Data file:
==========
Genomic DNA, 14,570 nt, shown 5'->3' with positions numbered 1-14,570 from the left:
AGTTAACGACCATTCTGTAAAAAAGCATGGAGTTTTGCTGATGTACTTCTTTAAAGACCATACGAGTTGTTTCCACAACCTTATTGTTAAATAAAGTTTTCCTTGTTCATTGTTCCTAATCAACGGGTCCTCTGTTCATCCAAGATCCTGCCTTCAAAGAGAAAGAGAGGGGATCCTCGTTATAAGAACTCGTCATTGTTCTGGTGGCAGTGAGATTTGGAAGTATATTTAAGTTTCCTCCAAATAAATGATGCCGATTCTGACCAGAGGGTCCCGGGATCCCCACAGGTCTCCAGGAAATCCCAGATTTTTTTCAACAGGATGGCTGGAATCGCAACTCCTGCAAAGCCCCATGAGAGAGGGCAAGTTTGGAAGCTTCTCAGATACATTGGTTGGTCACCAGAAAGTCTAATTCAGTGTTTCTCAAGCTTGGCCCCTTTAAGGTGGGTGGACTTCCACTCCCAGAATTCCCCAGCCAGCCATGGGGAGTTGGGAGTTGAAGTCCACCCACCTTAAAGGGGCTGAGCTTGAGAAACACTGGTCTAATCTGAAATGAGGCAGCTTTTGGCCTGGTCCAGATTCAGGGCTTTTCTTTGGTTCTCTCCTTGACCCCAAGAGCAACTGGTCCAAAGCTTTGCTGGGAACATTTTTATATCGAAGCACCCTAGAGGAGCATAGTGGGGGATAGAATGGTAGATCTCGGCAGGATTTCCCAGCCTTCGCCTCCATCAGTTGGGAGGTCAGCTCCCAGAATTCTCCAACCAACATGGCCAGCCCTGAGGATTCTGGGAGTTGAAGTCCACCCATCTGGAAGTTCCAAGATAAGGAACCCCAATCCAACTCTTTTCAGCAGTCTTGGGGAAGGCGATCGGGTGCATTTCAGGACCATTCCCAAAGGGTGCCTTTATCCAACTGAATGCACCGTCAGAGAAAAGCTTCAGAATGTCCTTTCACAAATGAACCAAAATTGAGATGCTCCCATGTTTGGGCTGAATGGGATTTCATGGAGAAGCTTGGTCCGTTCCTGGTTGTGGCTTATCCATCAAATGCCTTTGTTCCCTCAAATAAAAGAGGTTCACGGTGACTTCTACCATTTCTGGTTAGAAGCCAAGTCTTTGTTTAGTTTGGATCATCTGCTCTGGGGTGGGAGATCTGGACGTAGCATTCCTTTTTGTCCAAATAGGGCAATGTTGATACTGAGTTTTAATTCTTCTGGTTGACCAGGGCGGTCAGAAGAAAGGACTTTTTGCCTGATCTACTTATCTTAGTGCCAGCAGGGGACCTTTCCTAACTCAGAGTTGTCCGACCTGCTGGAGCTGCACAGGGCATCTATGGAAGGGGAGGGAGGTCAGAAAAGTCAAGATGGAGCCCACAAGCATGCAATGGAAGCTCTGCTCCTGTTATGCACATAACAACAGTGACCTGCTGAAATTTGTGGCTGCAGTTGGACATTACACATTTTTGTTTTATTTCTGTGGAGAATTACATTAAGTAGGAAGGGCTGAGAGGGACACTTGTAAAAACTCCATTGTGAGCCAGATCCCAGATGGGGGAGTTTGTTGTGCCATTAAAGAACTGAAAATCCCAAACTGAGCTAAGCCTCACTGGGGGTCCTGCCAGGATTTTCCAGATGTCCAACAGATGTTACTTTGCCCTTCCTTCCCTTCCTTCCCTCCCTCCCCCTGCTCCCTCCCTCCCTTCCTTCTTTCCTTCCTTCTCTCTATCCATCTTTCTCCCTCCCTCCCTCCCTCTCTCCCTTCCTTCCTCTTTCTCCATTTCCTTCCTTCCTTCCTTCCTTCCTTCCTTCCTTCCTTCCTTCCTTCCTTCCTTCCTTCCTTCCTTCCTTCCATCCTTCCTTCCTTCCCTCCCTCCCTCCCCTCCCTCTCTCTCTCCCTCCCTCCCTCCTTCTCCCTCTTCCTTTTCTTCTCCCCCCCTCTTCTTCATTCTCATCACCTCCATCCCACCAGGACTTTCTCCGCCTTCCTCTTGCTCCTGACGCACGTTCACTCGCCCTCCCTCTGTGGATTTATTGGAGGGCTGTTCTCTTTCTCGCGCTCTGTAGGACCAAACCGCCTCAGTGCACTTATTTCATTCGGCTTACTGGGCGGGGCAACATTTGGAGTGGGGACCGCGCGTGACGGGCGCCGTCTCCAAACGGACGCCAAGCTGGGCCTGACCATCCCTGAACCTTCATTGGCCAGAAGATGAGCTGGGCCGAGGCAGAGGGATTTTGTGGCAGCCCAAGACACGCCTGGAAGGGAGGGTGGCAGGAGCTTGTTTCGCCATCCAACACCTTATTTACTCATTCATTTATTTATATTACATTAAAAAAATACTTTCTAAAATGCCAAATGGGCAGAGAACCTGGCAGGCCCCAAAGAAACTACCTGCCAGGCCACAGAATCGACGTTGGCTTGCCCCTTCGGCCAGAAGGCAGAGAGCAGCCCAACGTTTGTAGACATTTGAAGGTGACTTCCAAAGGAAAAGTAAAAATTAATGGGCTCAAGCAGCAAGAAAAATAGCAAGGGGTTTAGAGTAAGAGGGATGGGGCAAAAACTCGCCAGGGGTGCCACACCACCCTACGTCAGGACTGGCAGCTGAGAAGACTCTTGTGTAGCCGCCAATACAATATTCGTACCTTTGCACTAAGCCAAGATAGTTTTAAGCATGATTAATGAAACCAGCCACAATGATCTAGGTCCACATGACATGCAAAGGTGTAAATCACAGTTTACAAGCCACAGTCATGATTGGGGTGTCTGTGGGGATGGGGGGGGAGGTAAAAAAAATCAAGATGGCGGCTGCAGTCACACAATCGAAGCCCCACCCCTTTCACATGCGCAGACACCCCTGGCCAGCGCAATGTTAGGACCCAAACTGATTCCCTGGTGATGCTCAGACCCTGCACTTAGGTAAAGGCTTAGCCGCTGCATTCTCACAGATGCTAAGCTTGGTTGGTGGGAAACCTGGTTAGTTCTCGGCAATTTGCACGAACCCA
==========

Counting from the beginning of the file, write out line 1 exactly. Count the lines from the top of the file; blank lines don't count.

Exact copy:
Genomic DNA, 14,570 nt, shown 5'->3' with positions numbered 1-14,570 from the left: